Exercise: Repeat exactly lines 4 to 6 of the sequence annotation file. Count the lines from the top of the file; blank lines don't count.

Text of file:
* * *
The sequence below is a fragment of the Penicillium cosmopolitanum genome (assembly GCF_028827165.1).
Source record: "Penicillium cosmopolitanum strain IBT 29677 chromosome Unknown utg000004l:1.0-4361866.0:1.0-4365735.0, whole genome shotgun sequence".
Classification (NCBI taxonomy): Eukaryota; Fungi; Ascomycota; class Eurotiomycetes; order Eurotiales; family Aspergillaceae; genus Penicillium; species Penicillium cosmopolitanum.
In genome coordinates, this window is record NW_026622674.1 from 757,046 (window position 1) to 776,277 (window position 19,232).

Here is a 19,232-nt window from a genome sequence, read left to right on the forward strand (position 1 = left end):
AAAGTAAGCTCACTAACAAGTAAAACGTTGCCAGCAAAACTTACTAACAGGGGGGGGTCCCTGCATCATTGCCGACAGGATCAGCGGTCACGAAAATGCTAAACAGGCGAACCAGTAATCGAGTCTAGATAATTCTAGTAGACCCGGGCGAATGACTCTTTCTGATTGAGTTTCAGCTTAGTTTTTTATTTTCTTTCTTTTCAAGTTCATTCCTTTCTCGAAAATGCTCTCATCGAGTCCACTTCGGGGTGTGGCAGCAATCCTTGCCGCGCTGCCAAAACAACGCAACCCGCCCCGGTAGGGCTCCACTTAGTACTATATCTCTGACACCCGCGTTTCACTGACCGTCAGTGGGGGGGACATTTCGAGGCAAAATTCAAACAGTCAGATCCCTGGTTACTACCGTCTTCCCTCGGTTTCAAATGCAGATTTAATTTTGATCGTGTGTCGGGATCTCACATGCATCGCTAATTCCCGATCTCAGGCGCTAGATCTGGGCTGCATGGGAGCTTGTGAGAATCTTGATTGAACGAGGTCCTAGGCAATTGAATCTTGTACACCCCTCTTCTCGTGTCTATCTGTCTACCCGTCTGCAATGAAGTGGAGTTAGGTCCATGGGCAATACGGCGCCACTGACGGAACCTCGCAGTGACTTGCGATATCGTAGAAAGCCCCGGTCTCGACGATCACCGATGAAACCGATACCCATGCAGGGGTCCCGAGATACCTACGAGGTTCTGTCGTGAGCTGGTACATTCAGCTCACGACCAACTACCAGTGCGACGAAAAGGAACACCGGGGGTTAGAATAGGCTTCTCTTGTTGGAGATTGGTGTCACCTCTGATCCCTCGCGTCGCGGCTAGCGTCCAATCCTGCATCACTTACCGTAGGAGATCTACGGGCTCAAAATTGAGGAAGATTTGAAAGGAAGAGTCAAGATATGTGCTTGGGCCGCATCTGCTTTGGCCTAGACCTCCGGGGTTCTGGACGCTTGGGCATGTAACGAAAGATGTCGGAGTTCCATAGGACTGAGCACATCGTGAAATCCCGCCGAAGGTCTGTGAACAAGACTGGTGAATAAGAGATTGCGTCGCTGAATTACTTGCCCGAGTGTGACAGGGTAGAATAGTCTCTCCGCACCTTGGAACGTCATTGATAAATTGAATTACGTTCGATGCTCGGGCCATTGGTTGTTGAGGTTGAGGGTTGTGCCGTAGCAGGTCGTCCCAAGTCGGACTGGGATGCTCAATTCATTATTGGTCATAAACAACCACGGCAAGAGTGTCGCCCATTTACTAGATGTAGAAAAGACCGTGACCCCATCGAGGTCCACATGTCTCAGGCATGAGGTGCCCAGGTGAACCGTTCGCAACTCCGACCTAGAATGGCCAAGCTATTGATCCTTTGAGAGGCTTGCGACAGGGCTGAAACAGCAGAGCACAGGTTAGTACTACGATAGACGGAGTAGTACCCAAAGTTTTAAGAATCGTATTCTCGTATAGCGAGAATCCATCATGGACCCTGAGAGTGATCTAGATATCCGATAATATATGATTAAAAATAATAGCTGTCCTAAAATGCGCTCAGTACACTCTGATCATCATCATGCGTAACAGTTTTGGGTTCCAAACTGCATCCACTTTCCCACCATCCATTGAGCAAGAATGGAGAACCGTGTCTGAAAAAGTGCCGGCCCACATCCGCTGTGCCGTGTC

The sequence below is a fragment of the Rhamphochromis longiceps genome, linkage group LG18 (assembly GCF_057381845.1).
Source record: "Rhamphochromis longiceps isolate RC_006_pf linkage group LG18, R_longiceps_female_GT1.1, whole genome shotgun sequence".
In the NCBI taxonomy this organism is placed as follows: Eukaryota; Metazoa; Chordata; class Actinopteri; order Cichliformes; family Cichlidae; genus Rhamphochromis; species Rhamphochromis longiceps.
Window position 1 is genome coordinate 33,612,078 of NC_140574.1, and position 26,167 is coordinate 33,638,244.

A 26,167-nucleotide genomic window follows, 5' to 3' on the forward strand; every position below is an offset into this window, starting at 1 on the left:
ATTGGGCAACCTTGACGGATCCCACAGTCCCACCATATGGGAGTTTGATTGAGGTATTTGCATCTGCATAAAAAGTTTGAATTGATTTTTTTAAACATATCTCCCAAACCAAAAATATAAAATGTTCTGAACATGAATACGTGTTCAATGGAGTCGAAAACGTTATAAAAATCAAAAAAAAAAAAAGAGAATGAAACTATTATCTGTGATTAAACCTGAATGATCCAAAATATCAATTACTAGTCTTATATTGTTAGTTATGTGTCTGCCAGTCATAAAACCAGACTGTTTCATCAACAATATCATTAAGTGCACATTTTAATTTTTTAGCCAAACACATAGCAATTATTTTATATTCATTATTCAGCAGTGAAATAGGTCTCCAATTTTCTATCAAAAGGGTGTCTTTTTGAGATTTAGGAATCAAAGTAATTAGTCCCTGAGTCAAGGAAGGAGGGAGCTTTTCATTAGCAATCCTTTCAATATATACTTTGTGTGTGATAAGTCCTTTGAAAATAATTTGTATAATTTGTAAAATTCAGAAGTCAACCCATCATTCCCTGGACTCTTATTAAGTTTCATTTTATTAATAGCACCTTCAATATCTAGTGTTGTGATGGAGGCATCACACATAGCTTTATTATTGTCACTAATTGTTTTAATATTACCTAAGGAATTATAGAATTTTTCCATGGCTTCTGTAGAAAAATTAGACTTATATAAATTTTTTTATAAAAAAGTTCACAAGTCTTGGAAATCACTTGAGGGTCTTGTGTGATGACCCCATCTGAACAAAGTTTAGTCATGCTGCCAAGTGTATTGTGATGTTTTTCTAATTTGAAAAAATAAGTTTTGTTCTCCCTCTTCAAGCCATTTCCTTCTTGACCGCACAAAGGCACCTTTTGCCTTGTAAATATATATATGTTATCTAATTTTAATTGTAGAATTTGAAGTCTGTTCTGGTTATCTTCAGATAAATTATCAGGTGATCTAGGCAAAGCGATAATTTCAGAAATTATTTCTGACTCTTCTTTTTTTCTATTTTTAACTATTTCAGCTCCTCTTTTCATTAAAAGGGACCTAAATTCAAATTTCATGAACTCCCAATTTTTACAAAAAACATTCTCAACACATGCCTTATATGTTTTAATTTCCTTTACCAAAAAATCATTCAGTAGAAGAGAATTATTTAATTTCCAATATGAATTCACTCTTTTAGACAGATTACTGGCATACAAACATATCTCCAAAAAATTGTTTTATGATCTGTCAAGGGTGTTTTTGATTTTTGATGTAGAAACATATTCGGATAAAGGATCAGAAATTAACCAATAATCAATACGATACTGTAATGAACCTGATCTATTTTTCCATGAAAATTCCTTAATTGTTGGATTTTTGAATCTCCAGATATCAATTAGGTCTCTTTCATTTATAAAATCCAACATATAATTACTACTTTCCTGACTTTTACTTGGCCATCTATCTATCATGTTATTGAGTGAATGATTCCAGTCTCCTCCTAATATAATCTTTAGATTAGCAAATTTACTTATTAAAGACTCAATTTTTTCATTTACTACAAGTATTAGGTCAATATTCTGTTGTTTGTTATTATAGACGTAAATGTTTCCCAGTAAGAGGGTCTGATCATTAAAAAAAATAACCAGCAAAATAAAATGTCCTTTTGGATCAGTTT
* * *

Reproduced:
In genome coordinates, this window is record NW_026622674.1 from 757,046 (window position 1) to 776,277 (window position 19,232).

Here is a 19,232-nt window from a genome sequence, read left to right on the forward strand (position 1 = left end):
AAAGTAAGCTCACTAACAAGTAAAACGTTGCCAGCAAAACTTACTAACAGGGGGGGGTCCCTGCATCATTGCCGACAGGATCAGCGGTCACGAAAATGCTAAACAGGCGAACCAGTAATCGAGTCTAGATAATTCTAGTAGACCCGGGCGAATGACTCTTTCTGATTGAGTTTCAGCTTAGTTTTTTATTTTCTTTCTTTTCAAGTTCATTCCTTTCTCGAAAATGCTCTCATCGAGTCCACTTCGGGGTGTGGCAGCAATCCTTGCCGCGCTGCCAAAACAACGCAACCCGCCCCGGTAGGGCTCCACTTAGTACTATATCTCTGACACCCGCGTTTCACTGACCGTCAGTGGGGGGGACATTTCGAGGCAAAATTCAAACAGTCAGATCCCTGGTTACTACCGTCTTCCCTCGGTTTCAAATGCAGATTTAATTTTGATCGTGTGTCGGGATCTCACATGCATCGCTAATTCCCGATCTCAGGCGCTAGATCTGGGCTGCATGGGAGCTTGTGAGAATCTTGATTGAACGAGGTCCTAGGCAATTGAATCTTGTACACCCCTCTTCTCGTGTCTATCTGTCTACCCGTCTGCAATGAAGTGGAGTTAGGTCCATGGGCAATACGGCGCCACTGACGGAACCTCGCAGTGACTTGCGATATCGTAGAAAGCCCCGGTCTCGACGATCACCGATGAAACCGATACCCATGCAGGGGTCCCGAGATACCTACGAGGTTCTGTCGTGAGCTGGTACATTCAGCTCACGACCAACTACCAGTGCGACGAAAAGGAACACCGGGGGTTAGAATAGGCTTCTCTTGTTGGAGATTGGTGTCACCTCTGATCCCTCGCGTCGCGGCTAGCGTCCAATCCTGCATCACTTACCGTAGGAGATCTACGGGCTCAAAATTGAGGAAGATTTGAAAGGAAGAGTCAAGATATGTGCTTGGGCCGCATCTGCTTTGGCCTAGACCTCCGGGGTTCTGGACGCTTGGGCATGTAACGAAAGATGTCGGAGTTCCATAGGACTGAGCACATCGTGAAATCCCGCCGAAGGTCTGTGAACAAGACTGGTGAATAAGAGATTGCGTCGCTGAATTACTTGCCCGAGTGTGACAGGGTAGAATAGTCTCTCCGCACCTTGGAACGTCATTGATAAATTGAATTACGTTCGATGCTCGGGCCATTGGTTGTTGAGGTTGAGGGTTGTGCCGTAGCAGGTCGTCCCAAGTCGGACTGGGATGCTCAATTCATTATTGGTCATAAACAACCACGGCAAGAGTGTCGCCCATTTACTAGATGTAGAAAAGACCGTGACCCCATCGAGGTCCACATGTCTCAGGCATGAGGTGCCCAGGTGAACCGTTCGCAACTCCGACCTAGAATGGCCAAGCTATTGATCCTTTGAGAGGCTTGCGACAGGGCTGAAACAGCAGAGCACAGGTTAGTACTACGATAGACGGAGTAGTACCCAAAGTTTTAAGAATCGTATTCTCGTATAGCGAGAATCCATCATGGACCCTGAGAGTGATCTAGATATCCGATAATATATGATTAAAAATAATAGCTGTCCTAAAATGCGCTCAGTACACTCTGATCATCATCATGCGTAACAGTTTTGGGTTCCAAACTGCATCCACTTTCCCACCATCCATTGAGCAAGAATGGAGAACCGTGTCTGAAAAAGTGCCGGCCCACATCCGCTGTGCCGTGTC